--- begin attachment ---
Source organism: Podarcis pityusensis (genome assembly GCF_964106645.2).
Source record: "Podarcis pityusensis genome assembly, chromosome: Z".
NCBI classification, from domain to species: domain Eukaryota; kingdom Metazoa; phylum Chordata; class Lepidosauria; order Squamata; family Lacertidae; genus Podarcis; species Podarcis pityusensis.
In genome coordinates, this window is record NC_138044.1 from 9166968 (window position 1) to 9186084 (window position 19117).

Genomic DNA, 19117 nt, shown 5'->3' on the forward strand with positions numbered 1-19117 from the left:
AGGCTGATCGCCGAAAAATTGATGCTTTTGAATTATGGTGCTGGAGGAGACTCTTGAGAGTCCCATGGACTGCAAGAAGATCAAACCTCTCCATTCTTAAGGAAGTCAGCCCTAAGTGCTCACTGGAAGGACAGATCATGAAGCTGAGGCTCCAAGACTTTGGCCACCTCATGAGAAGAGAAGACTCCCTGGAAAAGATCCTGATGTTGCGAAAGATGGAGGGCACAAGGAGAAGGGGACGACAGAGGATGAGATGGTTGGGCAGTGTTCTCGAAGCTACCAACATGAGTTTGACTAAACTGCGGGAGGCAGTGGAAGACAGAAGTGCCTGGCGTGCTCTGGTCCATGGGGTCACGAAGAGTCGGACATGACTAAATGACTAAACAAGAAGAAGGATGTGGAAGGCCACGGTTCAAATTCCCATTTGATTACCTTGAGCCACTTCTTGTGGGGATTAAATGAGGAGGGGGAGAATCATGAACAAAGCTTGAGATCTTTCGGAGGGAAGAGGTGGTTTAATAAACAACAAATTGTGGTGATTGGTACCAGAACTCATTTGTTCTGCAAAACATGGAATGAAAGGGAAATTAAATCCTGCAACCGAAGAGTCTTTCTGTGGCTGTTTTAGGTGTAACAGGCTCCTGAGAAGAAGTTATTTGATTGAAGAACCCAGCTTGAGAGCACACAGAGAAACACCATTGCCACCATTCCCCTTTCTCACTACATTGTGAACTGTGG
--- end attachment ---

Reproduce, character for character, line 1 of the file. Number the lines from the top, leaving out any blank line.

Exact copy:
Source organism: Podarcis pityusensis (genome assembly GCF_964106645.2).